The history is clear: Both the original AP/Honors Committee and the pressure to formally adopt academic outcome goals were championed by Dr.Ormsby. It wasn’t some routine progression of nature as Mr. Perry implied later in the meeting.
Dr. Ormsby is quick to credit the School Committee with fully supporting the proposed goals, and Dr. Harutunian for not only supporting the adopted goals, but also for accepting the responsibility for making sure the District’s employees vigorously pursue them. Dr. Ormsby has also emphasized the support provided by Chairman Murphy in behind-the-scenes discussions. But the history of these initiatives are what they are. Ignorance is bliss for Ms.
Jalbert, who can’t seem to fathom progress without higher spending.
Maybe Ms. Jalbert should get on board some other, no-extra-cost Ormsby initiatives like: high-expectation homework guidelines for the high school, teacher competency testing, instituting a Pay-For-Performance compensation plan, placing greater emphasis on phonics in our elementary grades, increasing graduation requirements to 4 years of English, 4-Math, 4-Science, and 4-Social Studies from the 4-3-3-3 currently required. The list goes on … but when will Ms. Jalbert catch on?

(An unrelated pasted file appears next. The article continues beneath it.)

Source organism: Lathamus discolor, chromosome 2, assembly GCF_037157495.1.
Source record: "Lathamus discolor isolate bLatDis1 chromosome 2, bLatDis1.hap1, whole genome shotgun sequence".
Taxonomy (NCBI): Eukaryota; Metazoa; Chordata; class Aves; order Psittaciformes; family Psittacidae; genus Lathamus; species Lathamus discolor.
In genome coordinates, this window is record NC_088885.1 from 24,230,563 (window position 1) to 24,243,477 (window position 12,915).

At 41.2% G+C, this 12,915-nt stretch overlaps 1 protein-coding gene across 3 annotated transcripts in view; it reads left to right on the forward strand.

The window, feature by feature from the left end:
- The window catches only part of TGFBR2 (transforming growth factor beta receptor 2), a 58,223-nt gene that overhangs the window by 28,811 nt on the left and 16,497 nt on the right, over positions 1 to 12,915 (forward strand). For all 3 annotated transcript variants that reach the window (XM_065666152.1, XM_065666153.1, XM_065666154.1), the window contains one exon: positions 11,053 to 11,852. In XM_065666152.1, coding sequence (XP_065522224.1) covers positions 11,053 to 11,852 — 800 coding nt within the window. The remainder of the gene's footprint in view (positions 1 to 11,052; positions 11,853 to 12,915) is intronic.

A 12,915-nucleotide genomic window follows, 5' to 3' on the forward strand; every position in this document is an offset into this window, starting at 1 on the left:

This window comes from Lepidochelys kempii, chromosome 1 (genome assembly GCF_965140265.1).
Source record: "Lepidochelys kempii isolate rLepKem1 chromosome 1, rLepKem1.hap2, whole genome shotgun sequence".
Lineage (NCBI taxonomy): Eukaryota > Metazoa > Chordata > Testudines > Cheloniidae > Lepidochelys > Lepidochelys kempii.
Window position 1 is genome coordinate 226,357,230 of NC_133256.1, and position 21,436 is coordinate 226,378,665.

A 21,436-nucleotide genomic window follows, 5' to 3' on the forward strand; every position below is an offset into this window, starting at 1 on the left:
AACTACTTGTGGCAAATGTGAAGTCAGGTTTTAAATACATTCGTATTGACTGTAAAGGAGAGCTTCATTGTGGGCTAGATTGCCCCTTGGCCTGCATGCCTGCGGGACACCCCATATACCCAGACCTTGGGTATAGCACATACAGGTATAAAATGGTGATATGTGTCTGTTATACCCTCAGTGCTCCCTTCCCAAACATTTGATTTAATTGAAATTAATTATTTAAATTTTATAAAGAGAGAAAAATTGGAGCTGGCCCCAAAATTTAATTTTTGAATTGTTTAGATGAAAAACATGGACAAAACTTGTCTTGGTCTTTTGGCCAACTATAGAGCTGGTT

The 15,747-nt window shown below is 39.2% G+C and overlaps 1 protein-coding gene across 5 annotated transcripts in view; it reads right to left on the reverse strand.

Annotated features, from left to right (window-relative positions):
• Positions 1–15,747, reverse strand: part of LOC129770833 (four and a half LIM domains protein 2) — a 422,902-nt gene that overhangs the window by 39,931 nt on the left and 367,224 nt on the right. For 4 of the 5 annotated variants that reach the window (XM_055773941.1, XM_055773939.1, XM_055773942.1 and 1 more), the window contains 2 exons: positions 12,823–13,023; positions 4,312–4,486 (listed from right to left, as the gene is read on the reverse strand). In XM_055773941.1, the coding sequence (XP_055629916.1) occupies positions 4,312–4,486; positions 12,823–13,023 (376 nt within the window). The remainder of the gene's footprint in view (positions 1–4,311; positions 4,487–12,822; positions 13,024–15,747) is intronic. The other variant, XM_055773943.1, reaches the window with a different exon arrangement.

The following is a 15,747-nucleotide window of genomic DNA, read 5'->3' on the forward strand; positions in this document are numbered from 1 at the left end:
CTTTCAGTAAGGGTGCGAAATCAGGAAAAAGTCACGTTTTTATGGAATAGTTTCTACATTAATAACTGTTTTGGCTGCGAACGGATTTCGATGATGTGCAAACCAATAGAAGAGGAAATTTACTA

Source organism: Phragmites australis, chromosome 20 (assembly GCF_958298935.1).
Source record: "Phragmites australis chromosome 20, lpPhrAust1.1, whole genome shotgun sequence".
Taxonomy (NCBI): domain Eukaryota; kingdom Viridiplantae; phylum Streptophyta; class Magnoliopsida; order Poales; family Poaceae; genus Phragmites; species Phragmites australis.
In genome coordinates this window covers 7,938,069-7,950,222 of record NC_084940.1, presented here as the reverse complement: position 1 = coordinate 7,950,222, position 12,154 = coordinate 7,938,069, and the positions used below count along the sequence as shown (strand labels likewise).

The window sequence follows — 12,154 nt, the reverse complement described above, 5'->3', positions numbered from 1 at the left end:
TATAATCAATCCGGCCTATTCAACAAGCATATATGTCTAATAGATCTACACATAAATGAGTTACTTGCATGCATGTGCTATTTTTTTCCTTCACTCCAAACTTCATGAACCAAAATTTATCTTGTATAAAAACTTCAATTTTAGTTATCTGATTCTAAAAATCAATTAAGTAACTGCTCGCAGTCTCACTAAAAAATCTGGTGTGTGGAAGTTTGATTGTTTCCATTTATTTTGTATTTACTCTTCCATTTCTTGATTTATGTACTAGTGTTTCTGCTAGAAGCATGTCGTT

Ms Jalbert later stated: “So, I’m frustrated because every taxpayer in town received something [my brochure] that isn’t true.”
My Response: Well, Ms. Jalbert, I stand by my statements. Nothing she has said adds up to anything when you plug in all the facts. I like to think that the citizens of North Andover are intelligent enough to sense the difference between someone providing a positive influence toward improving education in North Andover and someone simply spewing political hot air. It is clear that Ms. Jalbert still retains the belief that an appropriate measure of improvement in public education is the amount of money spent. Under the “No Child Left Behind” law, this method of gauging educational progress has become obsolete. Academic results are the new criteria, and it’s about time!